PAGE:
You have on this picture quite a nice bunch of winemakers and if all your cellar stock was sourced among these guys you would be sure to have suddenly many new friends dropping home for a glass...
Pierre Breton, Jean Foillard, Bruno Duchêne, Hervé Villemade and René Mosse were finishing their casual lunch when I visited the winery tasting with a Japanese friend who lives in Paris. Fifi of Ten Bells (the New-York wine bar), whom I didn't recognize immediately, was also among them (the bald guy on the right), enjoying as he told me later a week-end in the Loire. I was not sure he was serious, somehow going from New York to Les Montils for a weekend seemed to me like going on the other side of the world for a weekend...
So, this is another open doors in a winery, but this time, this free tasting was organized by two wineries : the Puzelat brothers (plus Thierry's associate Bonhomme) where the event took place, and Hervé Villemade whose wine farm is a few kilometers away. It used to be that the two wineries had their yearly portes ouvertes (open doors) separately, each inviting 5 or 6 same-minded artisan vignerons. But they thought it made more sense to do it together (the two wineries are so closed from each other), not only to share the costs, but it would be more fun, and each bringing his guest vignerons, there would be more opportunities for exchange (I mean, exchanges like the ones above, there's no better way to learn from your fellow vignerons...). Hervé Villemade whose open doors were set in december, will now in return invite Puzelat/Bohnomme and their guests, and you'll have another opportunity to drive to this nice corner of Sologne.
The participating vignerons were : Pierre Breton, Christian Chaussard (didn't see him though), Bruno Duchêne, Jean Foillard, Jean-Sébastien Gioan, René Mosse, Jean-François Nicq, Pascal Potaire & associate Moses Gadouche, Nicolas Vauthier and Hervé Villemade, Thierry & Jean-Marie Puzelat and Pierre-Olivier Bonhomme.
I think we began with the wines of Hervé Villemade. He wasn't at his stand (still outside with his buddies), and we helped ourselves. I'm always inspired by his wines, his sulfur-free whites are vibrant and alive, simply delicious. After tasting a couple of wines from Clos du Tue-Boeuf, we had a few glasses of Les Foulards Rouges (Jean-François Nicq) and from Yoyo, a vigneronne also named Laurence Manya Krief, with whom JF Nicq is working but who has also her own small wine farm (1,5 hectare) in Banyuls. We first tasted La Negra, a table wine 2011 made from Carignan old vines (60 years) at Les Foulards Rouges (from vineyards co-owned with Yoyo). Then we tasted Yoyo's KM 31, a Vin de France (table wine) 2011 made from 100-year-old Grenache/Carignan with yields of 7 hectoliters/hecare. No added SO2 at all. The nose is impressive and inspiring, and when I looked at the color and its visual texture, I knew that this wine was going to be great. The turbid wine has a fresh, fruity mouth and gets down easily. Costs 16 € for a 75 cl bottle (we were poured from a magnum).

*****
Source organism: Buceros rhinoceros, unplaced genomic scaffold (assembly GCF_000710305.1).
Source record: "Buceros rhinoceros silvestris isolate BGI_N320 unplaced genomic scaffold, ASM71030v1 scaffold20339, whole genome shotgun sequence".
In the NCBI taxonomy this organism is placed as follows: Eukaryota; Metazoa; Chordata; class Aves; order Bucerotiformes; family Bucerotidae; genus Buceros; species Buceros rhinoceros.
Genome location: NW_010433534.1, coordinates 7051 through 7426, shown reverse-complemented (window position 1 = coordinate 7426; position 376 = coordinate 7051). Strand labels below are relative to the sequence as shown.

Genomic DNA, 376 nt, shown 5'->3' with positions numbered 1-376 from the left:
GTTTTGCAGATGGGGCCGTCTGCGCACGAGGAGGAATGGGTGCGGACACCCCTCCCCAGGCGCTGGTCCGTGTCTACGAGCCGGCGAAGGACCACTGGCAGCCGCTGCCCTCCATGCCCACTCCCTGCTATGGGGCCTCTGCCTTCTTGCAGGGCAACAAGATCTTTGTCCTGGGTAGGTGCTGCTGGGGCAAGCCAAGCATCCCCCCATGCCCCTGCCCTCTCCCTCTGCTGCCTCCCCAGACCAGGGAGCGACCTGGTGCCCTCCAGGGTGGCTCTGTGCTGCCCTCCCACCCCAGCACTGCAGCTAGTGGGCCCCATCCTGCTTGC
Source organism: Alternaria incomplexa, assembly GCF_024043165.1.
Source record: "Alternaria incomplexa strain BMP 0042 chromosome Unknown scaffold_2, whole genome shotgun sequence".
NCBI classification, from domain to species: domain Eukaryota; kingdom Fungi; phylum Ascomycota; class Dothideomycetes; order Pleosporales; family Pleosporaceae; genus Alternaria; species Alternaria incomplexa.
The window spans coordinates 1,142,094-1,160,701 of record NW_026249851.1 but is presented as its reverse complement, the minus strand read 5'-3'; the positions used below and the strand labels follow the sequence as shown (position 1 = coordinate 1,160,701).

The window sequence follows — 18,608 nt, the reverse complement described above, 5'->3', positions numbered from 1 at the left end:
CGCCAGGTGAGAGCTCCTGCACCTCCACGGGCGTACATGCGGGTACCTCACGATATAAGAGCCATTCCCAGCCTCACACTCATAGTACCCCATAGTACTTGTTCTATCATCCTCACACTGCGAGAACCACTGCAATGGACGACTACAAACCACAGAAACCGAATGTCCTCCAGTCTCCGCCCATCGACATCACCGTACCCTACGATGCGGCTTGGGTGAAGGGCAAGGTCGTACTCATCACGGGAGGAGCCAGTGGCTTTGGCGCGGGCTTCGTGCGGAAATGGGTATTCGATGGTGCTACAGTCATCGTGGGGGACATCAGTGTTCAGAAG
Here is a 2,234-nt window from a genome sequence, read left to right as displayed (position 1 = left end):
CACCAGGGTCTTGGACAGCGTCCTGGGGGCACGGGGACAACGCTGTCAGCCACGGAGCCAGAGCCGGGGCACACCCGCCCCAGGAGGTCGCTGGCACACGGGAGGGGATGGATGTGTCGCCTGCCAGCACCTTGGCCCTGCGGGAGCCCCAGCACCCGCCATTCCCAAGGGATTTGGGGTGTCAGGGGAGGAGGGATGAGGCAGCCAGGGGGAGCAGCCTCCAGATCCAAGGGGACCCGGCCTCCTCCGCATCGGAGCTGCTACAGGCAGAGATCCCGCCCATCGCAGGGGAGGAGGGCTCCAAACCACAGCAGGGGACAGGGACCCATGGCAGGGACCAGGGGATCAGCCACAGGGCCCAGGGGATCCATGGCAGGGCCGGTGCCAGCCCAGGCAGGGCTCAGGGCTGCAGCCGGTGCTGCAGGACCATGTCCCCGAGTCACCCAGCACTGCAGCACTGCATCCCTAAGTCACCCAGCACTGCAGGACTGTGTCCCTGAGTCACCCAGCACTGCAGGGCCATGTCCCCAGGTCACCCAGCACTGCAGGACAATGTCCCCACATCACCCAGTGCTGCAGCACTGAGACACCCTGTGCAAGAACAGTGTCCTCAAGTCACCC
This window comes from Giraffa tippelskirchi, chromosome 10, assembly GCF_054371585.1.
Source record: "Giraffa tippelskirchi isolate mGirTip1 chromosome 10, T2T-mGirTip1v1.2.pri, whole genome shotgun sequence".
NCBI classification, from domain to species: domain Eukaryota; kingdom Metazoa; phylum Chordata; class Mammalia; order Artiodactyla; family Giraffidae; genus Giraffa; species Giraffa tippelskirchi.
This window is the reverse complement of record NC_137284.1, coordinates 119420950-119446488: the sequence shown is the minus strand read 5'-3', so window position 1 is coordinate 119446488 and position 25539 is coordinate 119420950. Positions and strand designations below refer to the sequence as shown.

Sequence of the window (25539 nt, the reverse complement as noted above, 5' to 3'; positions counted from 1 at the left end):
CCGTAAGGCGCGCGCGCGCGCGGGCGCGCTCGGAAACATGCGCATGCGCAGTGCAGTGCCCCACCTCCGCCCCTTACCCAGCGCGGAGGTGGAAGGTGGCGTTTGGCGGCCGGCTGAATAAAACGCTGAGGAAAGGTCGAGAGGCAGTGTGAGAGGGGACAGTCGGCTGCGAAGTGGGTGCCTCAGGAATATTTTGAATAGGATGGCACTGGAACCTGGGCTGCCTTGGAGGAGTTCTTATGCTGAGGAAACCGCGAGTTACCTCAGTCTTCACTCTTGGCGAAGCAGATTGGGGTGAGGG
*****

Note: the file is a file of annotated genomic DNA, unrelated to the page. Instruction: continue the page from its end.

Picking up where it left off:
__ Paris Trouillas rouge (red) vin de France (table wine) 2011. Carignan (70 %) Grenache Gris (20 %) and Syrah (10 %. 13 °. Carbonic maceration without punching of the cap. 8 €.
__ Potron Minet La Berlue 2010. Côtes du Roussillon. 100 % Grenache.
__¨Potron Minet Paris Trouillas blanc (white) , Vin de France 2011. Muscadelle & Grenache Blanc. Nice fresh mouth, with very ripe aromas. Like that. Costs 8 €.
__ Potron Minet Paris Trouillas rosé, Vin de France 2011. 80 % Carignan (direct press) and 20 % Grenache. Onion-peel color (pale). Nice wine. Costs 8 €.
Lastly, I tasted a Chilean wine from Louis-Antoine Luyt, Cauquenes 2010, a red made from Carignan (picture on right). 13,7 ° in alcohol. Region located north of Santiago. The label says "pure grape juice * nature * unfiltered * 8,5 Richter", as the area went through an earthquake of this scale a few months ago. The wine is powerful and maybe a bit burning in the mouth. I heard about the man who is said to make very nice wine in Chile. This was a quick tour made at the end of our visit and I'll have to taste these wines more thoroughly.